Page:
Empty Fridge Magic

I don’ t know about y’all, but at least once I week I open my fridge to pull out my lunch and then realize – oops.  The leftovers I thought were there aren’t.  This week, that day was today and what greeted me upon opening the fridge was:

  • a package of moldy old grapes
  • two eggs
  • limp celery
  • stems from the broccoli I had last week but couldn’t bear to throw out
  • bag of cranberries remaining from Thanksgiving (but miraculously still good!)
  • crunchy rice left over from Tuesday’s dinner

It was bleak, but I persevered:  I mean, it was that or order Chinese food.  And I had no cash.

Luckily, I remembered the broccoli stems taste good. And that I’d read a recipe for fried rice a few weeks ago. And that I love poached eggs.  Thus I give you Broccoli Stem Stir Fry, for one (caveat: this is not quite a stir fry in the traditional sense. I just took some artistic license with the name).

Broccoli Stem Stir Fry

Ingredients:

4 broccoli stems, peeled and cut into bite-sized pieces
1 egg
a cup or so of stale cooked rice (at least one day old)
scant 1/2 TBL white sugar
scant 1/2 TBL brown sugar
1 TBL sesame oil
1 TBL soy sauce
pinch curry powder
1/4 tsp or so Hoisin sauce
olive oil and salt

Directions:

Preheat the oven to 425*F.  While oven is heating, peel the broccoli (I use a knife rather than a veggie peeler for this job), making sure to remove all the tough and woody bits.  Then throw the broccoli into a roasting pan with some olive oil and salt, and toss to make sure it’s covered. Roast for 15-20 min, or until tender enough to stab with a fork but not so soft it falls apart.

When you have about 5 minutes to go with the broccoli, you’re going to start prepping both the  poached egg and the rice.  First, put water and a splash of white vinegar in a small saucepan and set over high heat (it’s best if you use only a couple inches of water).  While the water heats, put about 1 TBL of sesame oil in a separate saute pan over medium heat.  Use your hands (or a fork, if you’re more dignified than I) to break up the clumps in your rice.  Then put it in the pan and stir for 2-3 minutes, until warmed through.  Remove the rice to whatever bowl you plan to eat out of.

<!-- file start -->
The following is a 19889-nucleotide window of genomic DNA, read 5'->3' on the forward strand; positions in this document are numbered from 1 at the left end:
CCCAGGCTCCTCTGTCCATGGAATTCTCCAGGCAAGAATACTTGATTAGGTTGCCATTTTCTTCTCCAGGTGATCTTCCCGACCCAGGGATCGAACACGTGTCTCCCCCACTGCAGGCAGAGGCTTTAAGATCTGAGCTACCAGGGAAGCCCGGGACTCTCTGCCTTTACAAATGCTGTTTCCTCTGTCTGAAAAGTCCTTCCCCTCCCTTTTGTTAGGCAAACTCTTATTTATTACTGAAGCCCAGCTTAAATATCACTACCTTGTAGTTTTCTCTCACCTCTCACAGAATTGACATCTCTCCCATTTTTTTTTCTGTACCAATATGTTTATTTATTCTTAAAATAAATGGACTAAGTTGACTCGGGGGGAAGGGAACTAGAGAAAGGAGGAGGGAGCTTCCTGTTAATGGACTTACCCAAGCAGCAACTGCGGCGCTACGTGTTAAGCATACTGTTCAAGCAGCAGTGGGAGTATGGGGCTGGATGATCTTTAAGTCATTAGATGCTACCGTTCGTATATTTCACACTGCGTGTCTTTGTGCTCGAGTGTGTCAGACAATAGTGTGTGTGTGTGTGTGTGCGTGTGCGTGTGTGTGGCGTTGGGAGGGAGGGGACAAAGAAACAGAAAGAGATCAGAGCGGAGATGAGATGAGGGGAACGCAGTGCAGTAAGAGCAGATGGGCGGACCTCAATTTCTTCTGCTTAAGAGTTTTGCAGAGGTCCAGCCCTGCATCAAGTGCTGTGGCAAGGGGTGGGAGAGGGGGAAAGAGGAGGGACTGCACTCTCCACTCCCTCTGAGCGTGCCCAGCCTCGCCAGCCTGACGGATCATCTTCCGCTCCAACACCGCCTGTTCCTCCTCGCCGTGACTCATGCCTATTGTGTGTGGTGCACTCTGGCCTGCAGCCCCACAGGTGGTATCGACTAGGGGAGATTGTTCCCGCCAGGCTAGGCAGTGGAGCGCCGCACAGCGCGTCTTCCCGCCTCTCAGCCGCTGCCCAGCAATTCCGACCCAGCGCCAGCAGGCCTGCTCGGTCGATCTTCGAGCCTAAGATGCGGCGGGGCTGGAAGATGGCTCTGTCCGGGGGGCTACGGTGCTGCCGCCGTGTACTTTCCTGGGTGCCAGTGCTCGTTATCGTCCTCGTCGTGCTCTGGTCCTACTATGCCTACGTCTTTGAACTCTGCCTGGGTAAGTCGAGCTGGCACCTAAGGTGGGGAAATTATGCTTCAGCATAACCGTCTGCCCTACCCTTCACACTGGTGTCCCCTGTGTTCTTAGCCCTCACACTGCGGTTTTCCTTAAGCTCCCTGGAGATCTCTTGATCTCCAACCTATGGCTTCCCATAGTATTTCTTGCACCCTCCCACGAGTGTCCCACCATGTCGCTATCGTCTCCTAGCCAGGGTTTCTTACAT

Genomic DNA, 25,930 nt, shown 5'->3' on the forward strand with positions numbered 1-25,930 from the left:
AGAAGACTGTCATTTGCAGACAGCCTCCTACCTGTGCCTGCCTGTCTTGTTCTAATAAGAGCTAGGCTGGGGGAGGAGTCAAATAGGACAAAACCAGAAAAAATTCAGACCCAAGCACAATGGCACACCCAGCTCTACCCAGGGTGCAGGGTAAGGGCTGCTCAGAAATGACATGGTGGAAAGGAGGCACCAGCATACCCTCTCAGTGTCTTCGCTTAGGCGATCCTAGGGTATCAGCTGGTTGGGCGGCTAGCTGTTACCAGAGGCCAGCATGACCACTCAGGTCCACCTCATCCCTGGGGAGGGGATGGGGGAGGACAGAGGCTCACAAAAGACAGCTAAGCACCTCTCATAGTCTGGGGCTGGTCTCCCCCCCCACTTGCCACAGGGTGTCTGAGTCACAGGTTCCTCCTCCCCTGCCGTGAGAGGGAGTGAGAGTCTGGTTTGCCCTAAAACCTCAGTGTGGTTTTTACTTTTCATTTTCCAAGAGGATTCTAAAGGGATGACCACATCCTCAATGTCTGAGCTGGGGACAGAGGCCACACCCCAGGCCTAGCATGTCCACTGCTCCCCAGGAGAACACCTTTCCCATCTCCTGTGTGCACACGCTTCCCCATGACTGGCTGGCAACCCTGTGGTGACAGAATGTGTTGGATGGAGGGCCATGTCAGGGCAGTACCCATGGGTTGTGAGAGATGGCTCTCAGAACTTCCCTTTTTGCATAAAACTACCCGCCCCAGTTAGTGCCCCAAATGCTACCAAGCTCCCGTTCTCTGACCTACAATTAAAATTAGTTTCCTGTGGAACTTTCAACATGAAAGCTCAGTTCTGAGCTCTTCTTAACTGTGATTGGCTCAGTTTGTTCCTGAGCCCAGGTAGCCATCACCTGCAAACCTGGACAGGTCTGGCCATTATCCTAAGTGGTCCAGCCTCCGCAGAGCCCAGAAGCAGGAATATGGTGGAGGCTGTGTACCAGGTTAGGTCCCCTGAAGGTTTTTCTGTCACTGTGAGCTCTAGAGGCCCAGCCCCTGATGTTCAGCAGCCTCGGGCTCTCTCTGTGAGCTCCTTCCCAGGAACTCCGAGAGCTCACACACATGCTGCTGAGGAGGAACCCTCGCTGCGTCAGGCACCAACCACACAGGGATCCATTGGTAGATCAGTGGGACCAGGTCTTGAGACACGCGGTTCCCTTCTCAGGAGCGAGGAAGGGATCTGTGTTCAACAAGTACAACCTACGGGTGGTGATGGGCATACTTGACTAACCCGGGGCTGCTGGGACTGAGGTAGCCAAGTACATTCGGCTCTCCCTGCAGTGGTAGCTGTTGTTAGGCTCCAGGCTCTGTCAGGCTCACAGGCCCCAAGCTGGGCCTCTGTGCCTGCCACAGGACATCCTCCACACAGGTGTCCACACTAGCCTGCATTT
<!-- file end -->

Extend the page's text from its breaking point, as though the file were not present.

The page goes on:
Now check on the water for the egg – if air bubbles have started rising to the surface, you’re ready to poach.  What I do is use a slotted spoon to create a whirlpool in the pot and crack the egg right into the middle of the maelstrom.  Don’t stir – just gently prod the egg if it seems some of the white is sticking to the bottom of the pot.  If it’s not sticking, just let it be for 4 min.  If it is sticking, keep prodding it and stirring gently in a circular motion to keep the whirlpool effect going.  And whatever you do, don’t allow the water to boil or bubble!  When the 4 min is up, use the slotted spoon to gently scoop the egg from the water and lay it on a paper towel on your counter. Then just leave it there to drain while you finish the rest of the recipe.

By this point, your broccoli is probably done.  Take it out of the oven and let it sit for a minute while you combine the soy sauce, sesame oil two sugars, Hoisin sauce, and curry powder in a ramekin.  Then throw the broccoli in to the same saute pan you used to cook the rice, and put the soy mixture over top.  Mix about a tsp of corn starch with a bit of water to form a somewhat liquidy roux and pour that over the broccoli, also.  Stir continuously – the mixture will begin to thicken, creating a glossy, syrupy coating for the broccoli. This is what you want, so make sure that the broccoli stays in the sauce during the process.

When your sauce reaches the consistency you want, turn off the burner and pour the broccoli over your rice. Then place the poached egg on top and eat!

Now that I’ve typed it I realize this sounds like a complicated recipe, but that’s probably because of the way I structured it. I did all the pieces simultaneously when I made it: while the broccoli cooked, I did the rice and the egg and the sauce and all the components ended up being ready at about the same time. If you don’t feel so comfortable doing all those things at once, this is a perfectly fine recipe to break into chunks and tackle one piece at a time!

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One Response to Empty Fridge Magic

  1. Kristin says:

    This is really similar to my stand-by lunch. Over the summer, when I was drowning in CSA vegetables, I took to making lunch by stir-frying whatever assortment of veggies was lying around and then scrambling an egg in the middle. Tasty AND healthy! I need to follow your lead, though, and start using my broccoli stems when I stir-fry!

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